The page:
Respond by providing one alternative therapeutic approach. Explain why you suggest this alternative and support your suggestion with evidence-based literature and/or your own experiences with clients.
Therapy for Clients with Personality Disorders
According to the American Psychiatric Association (2013b) there are six types of personality disorders: borderline personality disorder, obsessive-compulsive personality disorder, avoidant personality disorder, schizotypal personality disorder, antisocial personality disorder, and narcissistic personality disorder. The DSM-5 has them listed under section III in Specific Personality Disorders (American Psychiatric Association, 2013a, p 763). All patients should be assessed for “personality functioning” and traits because personality disorders can affect other mental disorders (American Psychiatric Association, 2013a, p 763). Diagnosing a patient with a personality disorder can be difficult because they usually have traits that “overlap” with other personality disorders (American Psychiatric Association, 2013a, p 761). The purpose of this post is to consider therapeutic approaches to use for clients with a personality disorder. This discussion will describe borderline personality disorder (BPD), explain a therapeutic approach I might use to treat a client with BPD, and discuss how I would tell the patient the diagnosis without damaging our therapeutic relationship.
I often hear that patient has cluster B personality traits. That can include “antisocial personality disorder, borderline personality disorder, histrionic personality disorder, and narcissistic personality disorder” (Mayo Clinic, 2016). For this assignment, I decided to focus on BPD because I see it more often.
According to the Mayo Clinic (2019), BPD causes and risk factors may stem from genetics, brain abnormalities, and/ or a stressful childhood. Persons with BPD have a maladaptive schema of “abandonment/instability” that cause them to have negative beliefs about themselves and situations (Wheeler, 2014, p 326). Their fear abandonment and issues with trusting others, causes them to sabotage relationships (Wheeler, 2014, p 243). This also makes it difficult when attempting to establish a therapeutic relationship (Wheeler, 2014, p 243).
Another concern is persons with BPD have problems with intense emotions and self-regulation (NAMI, 2017). They are prone no injurious behavior or self-harm when stressed or feeling rejected (Howe, 2013). According to Dr. Edmund Howe (2013), “on average”, these patients will “attempt suicide 3.3 times” in their life and as many as 10% complete suicide.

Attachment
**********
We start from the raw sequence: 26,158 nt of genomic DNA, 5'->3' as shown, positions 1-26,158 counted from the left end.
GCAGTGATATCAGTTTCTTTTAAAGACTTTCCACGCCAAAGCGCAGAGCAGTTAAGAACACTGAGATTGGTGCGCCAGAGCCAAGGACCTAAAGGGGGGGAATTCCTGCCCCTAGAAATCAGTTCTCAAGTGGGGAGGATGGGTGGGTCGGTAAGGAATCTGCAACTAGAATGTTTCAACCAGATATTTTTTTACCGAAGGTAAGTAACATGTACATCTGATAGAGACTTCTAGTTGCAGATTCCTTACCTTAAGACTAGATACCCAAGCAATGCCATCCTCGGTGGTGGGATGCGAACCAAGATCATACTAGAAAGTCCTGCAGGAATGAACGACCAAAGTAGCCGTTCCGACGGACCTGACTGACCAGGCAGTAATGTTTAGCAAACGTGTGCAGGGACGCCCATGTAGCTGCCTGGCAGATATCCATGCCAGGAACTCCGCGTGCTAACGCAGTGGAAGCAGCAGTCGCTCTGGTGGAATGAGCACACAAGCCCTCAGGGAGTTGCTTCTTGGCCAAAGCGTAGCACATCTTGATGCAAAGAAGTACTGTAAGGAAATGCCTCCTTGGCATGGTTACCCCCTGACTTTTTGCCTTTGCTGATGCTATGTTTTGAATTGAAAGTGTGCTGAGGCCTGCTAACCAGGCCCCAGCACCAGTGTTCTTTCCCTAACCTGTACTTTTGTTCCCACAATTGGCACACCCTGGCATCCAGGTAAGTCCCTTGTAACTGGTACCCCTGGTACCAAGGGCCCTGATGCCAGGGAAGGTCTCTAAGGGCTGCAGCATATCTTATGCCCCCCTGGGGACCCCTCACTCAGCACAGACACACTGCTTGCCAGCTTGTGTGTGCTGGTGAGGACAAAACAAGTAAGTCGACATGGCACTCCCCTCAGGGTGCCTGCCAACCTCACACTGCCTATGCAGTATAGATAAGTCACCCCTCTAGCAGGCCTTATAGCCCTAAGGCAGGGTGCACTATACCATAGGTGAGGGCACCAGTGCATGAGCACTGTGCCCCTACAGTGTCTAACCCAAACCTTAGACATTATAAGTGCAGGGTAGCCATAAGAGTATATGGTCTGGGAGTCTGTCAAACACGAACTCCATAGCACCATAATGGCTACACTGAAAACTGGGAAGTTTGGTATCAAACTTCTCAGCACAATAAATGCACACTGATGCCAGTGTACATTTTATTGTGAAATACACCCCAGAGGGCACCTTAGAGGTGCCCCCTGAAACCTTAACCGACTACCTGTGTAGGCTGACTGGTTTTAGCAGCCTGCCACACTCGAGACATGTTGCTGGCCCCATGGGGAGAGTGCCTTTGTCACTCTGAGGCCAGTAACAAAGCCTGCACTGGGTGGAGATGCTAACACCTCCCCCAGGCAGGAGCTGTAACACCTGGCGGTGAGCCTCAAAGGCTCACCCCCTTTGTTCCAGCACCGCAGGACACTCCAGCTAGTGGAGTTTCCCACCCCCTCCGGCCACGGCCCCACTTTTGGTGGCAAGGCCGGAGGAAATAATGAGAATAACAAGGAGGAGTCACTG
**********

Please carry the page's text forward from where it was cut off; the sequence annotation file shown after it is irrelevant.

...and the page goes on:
Psychodynamic psychotherapy and dialectical behavior therapy (DBT) are the therapies of choice for BPD (Wheeler, 2014, p 242). DBT being the “gold standard” for BPD, is the approach I would use (Greenstein, 2017). For BPD patients, DBT is used to teach “behavioral” and coping skills to deal with symptoms (Greenstein, 2017). Therapy teaches mindfulness, distress tolerance, interpersonal effectiveness, and emotion regulation (Greenstein, 2017). Each skill set is in its own module and it takes a “year to go through all four modules” (Greenstein, 2017). One study boasts that DBT has a 77% success rate (Greenstein, 2017).
Telling the Patient
There was a time, practitioners were reluctant to tell a patient they have BPD due to fears of patient reactions (Howe, 2013). Stigmas against BPD because it was believed to be a condition somewhere between psychosis and neurosis and lacked any real treatment options, making it more difficult to discuss (Howe, 2013). The current belief is that being open with the patient and explaining the diagnosis can benefit treatment and help the patient process what they are going through (Howe, 2013).
I would tell the patient their diagnosis and over the diagnosis criteria with them. Doing this allows the patient to relate the criteria with their symptoms (Howe, 2013). It may also give them peace of mind that they are not to blame and being diagnosed means they can now start treatment and hopefully get better.
American Psychiatric Association. (2013a). Diagnostic and statistical manual of mental disorders (5th ed.). Washington, DC: Author.
American Psychiatric Association. (2013b). Personality Disorders. file:///C:/Users/1Insignia5/Downloads/APA_DSM-5-Personality-Disorder.pdf
Greenstein, L. (2017). Treating Borderline Personality Disorder. NAMI. https://www.nami.org/Blogs/NAMI-Blog/June-2017/Treating-Borderline-Personality-Disorder
Howe E. (2013). Five ethical and clinical challenges psychiatrists may face when treating patients with borderline personality disorder who are or may become suicidal. Innovations in clinical neuroscience, 10(1), 14–19.
Mayo Clinic. (2016). Personality disorders. https://www.mayoclinic.org/diseases-conditions/personality-disorders/symptoms-causes/syc-20354463
Mayo Clinic. (2019). Borderline personality disorder. https://www.mayoclinic.org/diseases-conditions/borderline-personality-disorder/symptoms-causes/syc-20370237
NAMI. (2017). Borderline Personality Disorder. https://nami.org/About-Mental-Illness/Mental-Health-Conditions/Borderline-Personality-Disorder
Wheeler, K. (Ed.). (2014). Psychotherapy for the advanced practice psychiatric nurse: A how-to guide for evidence-based practice (2nd ed.). Springer Publishing Company.